Borland unifies Windows

Unifying its developer offerings for Windows, Borland Software this month announced Borland Developer Studio, an environment that includes the latest versions of the company’s Delphi, C++ Builder and C# Builder tools.

Featured are the 2006 versions of these three tools, with links to Borland’s CalibreRM requirements management software, StarTeam change management and Together modeling capabilities. Shipping late this year and formerly code-named Project DeXter, Borland Developer Studio is to be available in multiple versions based on the level of needs.

“With Borland Developer Studio, we are offering in a single, integrated environment support for the Delphi language, C++ and C#,” said Rob Cheng, director of product marketing for developer solutions at Borland. The company also will continue to sell the three products under their traditional brands, but the IDE will be the same.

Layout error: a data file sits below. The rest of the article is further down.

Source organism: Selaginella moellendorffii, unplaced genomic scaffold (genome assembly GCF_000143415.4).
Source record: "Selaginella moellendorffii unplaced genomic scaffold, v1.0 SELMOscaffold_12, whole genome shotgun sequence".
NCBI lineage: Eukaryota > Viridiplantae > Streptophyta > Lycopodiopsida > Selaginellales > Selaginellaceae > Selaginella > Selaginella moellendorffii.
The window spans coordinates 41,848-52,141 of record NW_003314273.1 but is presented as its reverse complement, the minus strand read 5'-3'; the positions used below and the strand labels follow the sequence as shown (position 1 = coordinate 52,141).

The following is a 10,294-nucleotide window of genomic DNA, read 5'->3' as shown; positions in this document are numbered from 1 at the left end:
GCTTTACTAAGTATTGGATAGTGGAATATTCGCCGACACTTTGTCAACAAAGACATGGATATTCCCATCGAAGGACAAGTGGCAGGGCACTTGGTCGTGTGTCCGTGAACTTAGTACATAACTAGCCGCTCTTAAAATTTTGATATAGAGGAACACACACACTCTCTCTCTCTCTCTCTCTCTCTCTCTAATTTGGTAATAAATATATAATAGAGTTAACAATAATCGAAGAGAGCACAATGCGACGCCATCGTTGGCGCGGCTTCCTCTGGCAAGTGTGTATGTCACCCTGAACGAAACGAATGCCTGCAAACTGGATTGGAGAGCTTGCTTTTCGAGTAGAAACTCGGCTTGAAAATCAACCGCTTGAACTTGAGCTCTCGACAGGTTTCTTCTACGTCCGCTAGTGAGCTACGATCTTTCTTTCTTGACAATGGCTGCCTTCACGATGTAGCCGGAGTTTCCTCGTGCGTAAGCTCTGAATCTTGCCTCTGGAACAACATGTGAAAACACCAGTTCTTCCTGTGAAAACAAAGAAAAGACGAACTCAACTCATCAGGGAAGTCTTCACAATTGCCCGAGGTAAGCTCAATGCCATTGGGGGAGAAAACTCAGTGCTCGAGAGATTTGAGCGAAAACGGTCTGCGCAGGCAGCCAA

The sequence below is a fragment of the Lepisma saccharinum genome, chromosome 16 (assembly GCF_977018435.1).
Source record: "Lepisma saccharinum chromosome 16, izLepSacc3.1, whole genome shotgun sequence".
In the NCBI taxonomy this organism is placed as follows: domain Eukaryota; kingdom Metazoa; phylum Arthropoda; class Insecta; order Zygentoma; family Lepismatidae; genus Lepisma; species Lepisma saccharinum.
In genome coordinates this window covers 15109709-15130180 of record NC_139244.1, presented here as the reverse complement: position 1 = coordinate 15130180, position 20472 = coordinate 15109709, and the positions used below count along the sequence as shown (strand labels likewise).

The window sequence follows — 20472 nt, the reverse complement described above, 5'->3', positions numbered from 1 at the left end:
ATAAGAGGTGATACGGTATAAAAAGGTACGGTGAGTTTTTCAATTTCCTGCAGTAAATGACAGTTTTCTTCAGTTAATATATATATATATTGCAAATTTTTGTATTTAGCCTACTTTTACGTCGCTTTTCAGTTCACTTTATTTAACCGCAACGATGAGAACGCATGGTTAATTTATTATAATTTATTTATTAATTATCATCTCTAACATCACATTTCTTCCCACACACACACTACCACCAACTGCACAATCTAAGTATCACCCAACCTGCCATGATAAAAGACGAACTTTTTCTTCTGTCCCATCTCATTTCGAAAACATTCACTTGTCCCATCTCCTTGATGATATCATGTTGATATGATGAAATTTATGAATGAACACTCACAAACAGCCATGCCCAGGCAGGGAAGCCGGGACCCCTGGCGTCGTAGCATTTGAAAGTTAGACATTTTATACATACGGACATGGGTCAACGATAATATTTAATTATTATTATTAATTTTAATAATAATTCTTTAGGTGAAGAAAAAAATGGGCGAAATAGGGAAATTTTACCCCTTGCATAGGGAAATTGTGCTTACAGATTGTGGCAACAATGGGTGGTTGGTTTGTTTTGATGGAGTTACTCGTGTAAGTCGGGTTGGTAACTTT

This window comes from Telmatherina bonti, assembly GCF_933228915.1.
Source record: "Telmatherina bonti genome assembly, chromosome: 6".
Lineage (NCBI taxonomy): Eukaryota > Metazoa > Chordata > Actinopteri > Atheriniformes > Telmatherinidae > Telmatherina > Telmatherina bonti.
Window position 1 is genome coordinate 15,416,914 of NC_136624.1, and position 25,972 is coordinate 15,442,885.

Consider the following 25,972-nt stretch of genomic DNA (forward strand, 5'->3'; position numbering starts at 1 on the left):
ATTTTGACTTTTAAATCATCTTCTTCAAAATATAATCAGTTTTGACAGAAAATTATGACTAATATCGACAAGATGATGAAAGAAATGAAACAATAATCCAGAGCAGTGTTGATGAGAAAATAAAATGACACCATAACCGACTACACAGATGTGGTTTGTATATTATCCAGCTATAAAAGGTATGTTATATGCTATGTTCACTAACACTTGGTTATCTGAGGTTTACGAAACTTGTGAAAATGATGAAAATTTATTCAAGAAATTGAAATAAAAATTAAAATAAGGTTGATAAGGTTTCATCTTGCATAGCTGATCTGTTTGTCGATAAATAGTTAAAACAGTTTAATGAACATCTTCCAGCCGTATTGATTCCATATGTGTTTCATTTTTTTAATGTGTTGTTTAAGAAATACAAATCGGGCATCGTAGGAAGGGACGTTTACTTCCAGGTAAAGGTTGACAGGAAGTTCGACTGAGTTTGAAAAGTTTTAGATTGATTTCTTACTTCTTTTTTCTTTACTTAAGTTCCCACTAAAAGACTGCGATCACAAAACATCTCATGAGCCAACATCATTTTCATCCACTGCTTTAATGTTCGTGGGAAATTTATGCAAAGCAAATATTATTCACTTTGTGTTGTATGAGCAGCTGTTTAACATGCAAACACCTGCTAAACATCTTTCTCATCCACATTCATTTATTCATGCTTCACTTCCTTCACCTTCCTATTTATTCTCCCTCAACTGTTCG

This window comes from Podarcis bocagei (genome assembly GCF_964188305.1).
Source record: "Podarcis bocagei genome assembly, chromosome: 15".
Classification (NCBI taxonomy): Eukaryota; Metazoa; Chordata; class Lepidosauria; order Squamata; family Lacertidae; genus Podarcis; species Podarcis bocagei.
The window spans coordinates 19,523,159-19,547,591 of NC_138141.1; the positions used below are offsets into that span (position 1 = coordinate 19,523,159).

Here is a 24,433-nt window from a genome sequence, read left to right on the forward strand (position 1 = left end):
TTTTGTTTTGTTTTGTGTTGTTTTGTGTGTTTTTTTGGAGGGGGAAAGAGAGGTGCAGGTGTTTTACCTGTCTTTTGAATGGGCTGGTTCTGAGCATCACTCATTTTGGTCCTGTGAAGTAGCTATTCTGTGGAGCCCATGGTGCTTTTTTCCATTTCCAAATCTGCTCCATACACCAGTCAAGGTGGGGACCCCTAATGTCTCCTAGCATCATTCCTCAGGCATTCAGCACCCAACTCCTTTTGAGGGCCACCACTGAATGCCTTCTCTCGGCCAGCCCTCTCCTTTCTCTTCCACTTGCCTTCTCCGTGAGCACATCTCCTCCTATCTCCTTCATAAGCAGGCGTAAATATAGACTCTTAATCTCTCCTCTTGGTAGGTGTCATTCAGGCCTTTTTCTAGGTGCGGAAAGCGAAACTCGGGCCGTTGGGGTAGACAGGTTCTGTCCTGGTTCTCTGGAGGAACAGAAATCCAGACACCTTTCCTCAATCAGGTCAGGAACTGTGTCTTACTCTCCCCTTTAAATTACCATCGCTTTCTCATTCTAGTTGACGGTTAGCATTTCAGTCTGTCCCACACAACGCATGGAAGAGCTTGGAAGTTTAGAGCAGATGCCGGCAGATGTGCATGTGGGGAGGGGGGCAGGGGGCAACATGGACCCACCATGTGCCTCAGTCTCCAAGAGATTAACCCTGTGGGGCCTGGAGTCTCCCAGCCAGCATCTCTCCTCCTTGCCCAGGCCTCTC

Users can choose to install just the languages they need, Cheng said. Borland is positioning Developer Studio as an enabler for developing both traditional Windows 32-bit applications as well as newer .Net applications. This provides an advantage over Microsoft with its Visual Studio package, said Cheng.

“Microsoft is really trying to push developers to .Net as fast as they can, but a lot of developers we’ve found have a need to continue to maintain and build new applications on the traditional, Windows 32-bit platform as well as the new .Net,” Cheng said.

Borland’s approach in accommodating 32-bit Windows development is on target, according to analyst Rikki Kirzner, a partner at Hurwitz & Associates. “The reality is that companies that have legacy investments in that software are not necessarily going to take the risks [of moving to .Net] if they don’t have to,” Kirzner said.

Featured as part of Delphi 2006 and C# Builder 2006 is the ECO III (Enterprise Core Objects) framework, which provides common services that developers otherwise have to build themselves. ECO III includes services such as object-relational mapping and object persistence, which have been well-supported in Java environments but not in .Net, Cheng said.

ECO III features a synchronization server, which lets data be cached in multiple places simultaneously.

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